Part of the case clearly describes conduct that exists outside the normal parameters of press-source interaction, specifically the password issue. However, the evidence about this part of the conspiracy seems thin, limited mainly to Assange saying he’d had “no luck so far,” apparently in relation to attempts to crack the password.

The meatier parts of the indictment speak more to normal journalistic practices. In its press release, the Justice Department noted Assange was “actively encouraging Manning” to provide more classified information. In the indictment itself, the government noted Assange told Manning, who said she had no more secrets to divulge, “curious eyes never run dry.”

Also in the indictment: “It is part of the conspiracy that Assange and Manning took measures to conceal Manning as the source of the disclosure.”

Reporters have extremely complicated relationships with sources, especially whistleblower types like Manning, who are often under extreme stress and emotionally vulnerable.

At different times, you might counsel the same person both for and against disclosure. It’s proper to work through all the reasons for action in any direction, including weighing the public’s interest, the effect on the source’s conscience and mental health, and personal and professional consequences.

For this reason, placing criminal penalties on a prosecutor’s interpretation of such interactions will likely put a scare into anyone involved with national security reporting going forward.

As Ben Wizner of the ACLU put it: “Any prosecution by the United States of Mr. Assange for WikiLeaks’ publishing operations would be unprecedented and unconstitutional, and would open the door to criminal investigations of other news organizations.”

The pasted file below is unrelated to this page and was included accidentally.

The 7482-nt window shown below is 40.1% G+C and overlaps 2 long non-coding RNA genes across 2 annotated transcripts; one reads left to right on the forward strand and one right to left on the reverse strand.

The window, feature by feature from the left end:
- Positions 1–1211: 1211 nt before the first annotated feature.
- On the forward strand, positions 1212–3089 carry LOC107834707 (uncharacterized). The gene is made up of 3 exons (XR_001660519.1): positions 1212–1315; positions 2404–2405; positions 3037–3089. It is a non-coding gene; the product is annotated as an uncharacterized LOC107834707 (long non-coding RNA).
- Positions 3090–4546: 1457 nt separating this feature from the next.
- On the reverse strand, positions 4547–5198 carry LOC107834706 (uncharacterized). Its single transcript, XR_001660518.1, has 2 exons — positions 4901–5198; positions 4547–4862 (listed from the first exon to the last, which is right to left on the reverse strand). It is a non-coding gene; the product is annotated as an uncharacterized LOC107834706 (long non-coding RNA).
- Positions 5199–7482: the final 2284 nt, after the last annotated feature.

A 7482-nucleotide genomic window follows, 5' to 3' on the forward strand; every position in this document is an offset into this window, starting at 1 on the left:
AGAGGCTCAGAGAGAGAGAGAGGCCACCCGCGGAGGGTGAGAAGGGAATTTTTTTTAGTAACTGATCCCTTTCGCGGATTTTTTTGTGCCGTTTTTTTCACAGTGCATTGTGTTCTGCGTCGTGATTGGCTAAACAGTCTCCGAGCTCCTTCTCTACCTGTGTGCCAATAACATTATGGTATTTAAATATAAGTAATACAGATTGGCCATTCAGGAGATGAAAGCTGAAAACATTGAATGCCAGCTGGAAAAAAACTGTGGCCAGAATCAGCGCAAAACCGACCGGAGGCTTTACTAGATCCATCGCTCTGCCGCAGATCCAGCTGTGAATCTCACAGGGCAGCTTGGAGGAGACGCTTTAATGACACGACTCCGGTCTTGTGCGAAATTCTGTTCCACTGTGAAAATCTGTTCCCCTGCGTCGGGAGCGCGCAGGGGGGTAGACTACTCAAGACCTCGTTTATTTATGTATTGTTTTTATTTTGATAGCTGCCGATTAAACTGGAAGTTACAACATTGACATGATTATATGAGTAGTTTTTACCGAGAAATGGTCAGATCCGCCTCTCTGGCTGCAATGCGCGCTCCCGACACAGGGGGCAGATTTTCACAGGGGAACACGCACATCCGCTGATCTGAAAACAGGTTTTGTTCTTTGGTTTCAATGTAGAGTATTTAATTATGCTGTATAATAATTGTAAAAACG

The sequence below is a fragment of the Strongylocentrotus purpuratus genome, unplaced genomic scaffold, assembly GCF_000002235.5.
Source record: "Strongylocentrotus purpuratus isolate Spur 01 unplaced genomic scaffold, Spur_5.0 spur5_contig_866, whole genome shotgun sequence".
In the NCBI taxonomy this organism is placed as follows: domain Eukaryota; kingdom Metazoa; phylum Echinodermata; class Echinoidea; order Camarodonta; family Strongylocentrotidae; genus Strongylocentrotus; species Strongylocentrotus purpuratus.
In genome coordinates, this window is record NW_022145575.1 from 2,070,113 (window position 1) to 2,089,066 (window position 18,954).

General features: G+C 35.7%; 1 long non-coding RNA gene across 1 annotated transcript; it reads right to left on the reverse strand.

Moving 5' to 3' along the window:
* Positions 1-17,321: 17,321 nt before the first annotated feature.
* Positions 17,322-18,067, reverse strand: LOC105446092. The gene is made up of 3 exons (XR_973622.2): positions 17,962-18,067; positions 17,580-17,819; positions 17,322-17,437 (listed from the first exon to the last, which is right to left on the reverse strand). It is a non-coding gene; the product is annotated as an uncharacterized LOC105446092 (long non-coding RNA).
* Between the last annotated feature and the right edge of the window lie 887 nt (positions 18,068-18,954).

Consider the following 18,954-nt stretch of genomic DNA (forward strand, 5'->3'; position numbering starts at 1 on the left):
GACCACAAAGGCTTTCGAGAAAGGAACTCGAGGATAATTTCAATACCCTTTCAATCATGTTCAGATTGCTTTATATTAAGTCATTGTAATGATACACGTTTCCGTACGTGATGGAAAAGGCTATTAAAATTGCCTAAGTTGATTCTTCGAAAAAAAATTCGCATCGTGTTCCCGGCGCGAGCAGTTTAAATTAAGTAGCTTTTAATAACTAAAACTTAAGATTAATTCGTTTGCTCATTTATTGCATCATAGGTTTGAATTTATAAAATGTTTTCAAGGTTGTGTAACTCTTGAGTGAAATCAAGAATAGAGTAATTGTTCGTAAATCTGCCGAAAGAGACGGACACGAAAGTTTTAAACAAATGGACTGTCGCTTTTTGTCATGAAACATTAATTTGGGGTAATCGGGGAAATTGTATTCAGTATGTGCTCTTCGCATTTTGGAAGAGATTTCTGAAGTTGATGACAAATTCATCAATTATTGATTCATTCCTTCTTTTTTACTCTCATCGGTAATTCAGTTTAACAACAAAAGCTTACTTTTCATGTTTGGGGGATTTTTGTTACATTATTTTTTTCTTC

Unfortunately, Assange’s case, and the very serious issues it raises, will be impacted in profound ways by things that took place long after the alleged offenses, specifically the Russiagate story. It’s why some reporters are less than concerned about the Assange case today.

About that other thing, i.e. Assange’s role in the 2016 election:

Not only did this case have nothing to do with Russiagate, but in one of the odder unreported details of Special Counsel Robert Mueller’s investigation, he never interviewed or attempted to interview Assange. In fact, it appears none of the 2800 subpoenas, 500 witness interviews, and 500 search warrants in the Mueller probe targeted Assange or WikiLeaks.

According to WikiLeaks, no one from Mueller’s office ever attempted to get a statement from Assange, any WikiLeaks employee, or any of Assange’s lawyers (the Office of Special Counsel declined comment for this story). A Senate committee did reach out to Assange last year about the possibility of testifying, but never followed up.

As Pollock told me in February, “[Assange] has not been contacted by the OSC or the House.” There was a Senate inquiry, he said, but “it was only an exploratory conversation and has not resulted in any agreement for Mr. Assange to be interviewed.”

Throughout the winter I asked officials and former prosecutors why officials wouldn’t be interested in at least getting a statement from a person ostensibly at the center of an all-consuming international controversy. There were many explanations offered, the least curious being that Assange’s earlier charges, assuming they existed, could pose legal and procedural obstacles.

Now that Assange’s extant case has finally been made public, the concern on that score “dissipates,” as one legal expert put it today.